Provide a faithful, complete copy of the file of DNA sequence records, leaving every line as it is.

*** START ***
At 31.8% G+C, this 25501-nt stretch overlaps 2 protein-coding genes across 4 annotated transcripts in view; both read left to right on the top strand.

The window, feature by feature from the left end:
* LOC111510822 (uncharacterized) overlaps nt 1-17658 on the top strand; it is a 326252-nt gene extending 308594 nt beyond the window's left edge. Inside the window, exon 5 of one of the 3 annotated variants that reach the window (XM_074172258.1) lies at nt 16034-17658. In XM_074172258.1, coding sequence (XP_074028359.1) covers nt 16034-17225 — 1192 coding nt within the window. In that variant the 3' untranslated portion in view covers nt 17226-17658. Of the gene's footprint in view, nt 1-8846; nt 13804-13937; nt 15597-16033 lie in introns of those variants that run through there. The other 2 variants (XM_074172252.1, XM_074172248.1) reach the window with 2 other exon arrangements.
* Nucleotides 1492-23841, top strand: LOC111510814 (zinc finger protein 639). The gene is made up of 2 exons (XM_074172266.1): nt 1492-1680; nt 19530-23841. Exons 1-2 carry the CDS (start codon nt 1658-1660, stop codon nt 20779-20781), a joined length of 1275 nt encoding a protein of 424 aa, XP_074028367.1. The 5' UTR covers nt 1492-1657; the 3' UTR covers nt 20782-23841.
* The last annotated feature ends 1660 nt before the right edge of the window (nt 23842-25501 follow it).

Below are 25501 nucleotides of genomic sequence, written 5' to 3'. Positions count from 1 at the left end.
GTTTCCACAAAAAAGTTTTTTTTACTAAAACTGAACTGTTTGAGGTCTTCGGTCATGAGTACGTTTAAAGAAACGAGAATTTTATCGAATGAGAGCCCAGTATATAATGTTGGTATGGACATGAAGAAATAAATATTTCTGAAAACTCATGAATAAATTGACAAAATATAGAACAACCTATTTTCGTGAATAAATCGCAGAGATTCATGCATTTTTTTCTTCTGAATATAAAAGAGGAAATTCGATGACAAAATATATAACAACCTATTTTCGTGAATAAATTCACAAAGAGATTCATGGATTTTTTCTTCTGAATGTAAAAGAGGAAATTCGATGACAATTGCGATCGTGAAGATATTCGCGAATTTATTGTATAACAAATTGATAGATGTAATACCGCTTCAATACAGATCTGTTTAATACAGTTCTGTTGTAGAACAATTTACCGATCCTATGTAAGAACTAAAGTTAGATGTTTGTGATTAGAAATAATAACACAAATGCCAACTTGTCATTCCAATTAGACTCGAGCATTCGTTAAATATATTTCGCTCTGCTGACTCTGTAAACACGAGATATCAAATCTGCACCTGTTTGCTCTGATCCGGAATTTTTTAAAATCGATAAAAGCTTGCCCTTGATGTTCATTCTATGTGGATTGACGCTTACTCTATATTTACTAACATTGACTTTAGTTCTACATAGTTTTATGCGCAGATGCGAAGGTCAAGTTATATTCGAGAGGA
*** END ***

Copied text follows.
At 31.8% G+C, this 25501-nt stretch overlaps 2 protein-coding genes across 4 annotated transcripts in view; both read left to right on the top strand.

The window, feature by feature from the left end:
* LOC111510822 (uncharacterized) overlaps nt 1-17658 on the top strand; it is a 326252-nt gene extending 308594 nt beyond the window's left edge. Inside the window, exon 5 of one of the 3 annotated variants that reach the window (XM_074172258.1) lies at nt 16034-17658. In XM_074172258.1, coding sequence (XP_074028359.1) covers nt 16034-17225 — 1192 coding nt within the window. In that variant the 3' untranslated portion in view covers nt 17226-17658. Of the gene's footprint in view, nt 1-8846; nt 13804-13937; nt 15597-16033 lie in introns of those variants that run through there. The other 2 variants (XM_074172252.1, XM_074172248.1) reach the window with 2 other exon arrangements.
* Nucleotides 1492-23841, top strand: LOC111510814 (zinc finger protein 639). The gene is made up of 2 exons (XM_074172266.1): nt 1492-1680; nt 19530-23841. Exons 1-2 carry the CDS (start codon nt 1658-1660, stop codon nt 20779-20781), a joined length of 1275 nt encoding a protein of 424 aa, XP_074028367.1. The 5' UTR covers nt 1492-1657; the 3' UTR covers nt 20782-23841.
* The last annotated feature ends 1660 nt before the right edge of the window (nt 23842-25501 follow it).

Below are 25501 nucleotides of genomic sequence, written 5' to 3'. Positions count from 1 at the left end.
GTTTCCACAAAAAAGTTTTTTTTACTAAAACTGAACTGTTTGAGGTCTTCGGTCATGAGTACGTTTAAAGAAACGAGAATTTTATCGAATGAGAGCCCAGTATATAATGTTGGTATGGACATGAAGAAATAAATATTTCTGAAAACTCATGAATAAATTGACAAAATATAGAACAACCTATTTTCGTGAATAAATCGCAGAGATTCATGCATTTTTTTCTTCTGAATATAAAAGAGGAAATTCGATGACAAAATATATAACAACCTATTTTCGTGAATAAATTCACAAAGAGATTCATGGATTTTTTCTTCTGAATGTAAAAGAGGAAATTCGATGACAATTGCGATCGTGAAGATATTCGCGAATTTATTGTATAACAAATTGATAGATGTAATACCGCTTCAATACAGATCTGTTTAATACAGTTCTGTTGTAGAACAATTTACCGATCCTATGTAAGAACTAAAGTTAGATGTTTGTGATTAGAAATAATAACACAAATGCCAACTTGTCATTCCAATTAGACTCGAGCATTCGTTAAATATATTTCGCTCTGCTGACTCTGTAAACACGAGATATCAAATCTGCACCTGTTTGCTCTGATCCGGAATTTTTTAAAATCGATAAAAGCTTGCCCTTGATGTTCATTCTATGTGGATTGACGCTTACTCTATATTTACTAACATTGACTTTAGTTCTACATAGTTTTATGCGCAGATGCGAAGGTCAAGTTATATTCGAGAGGA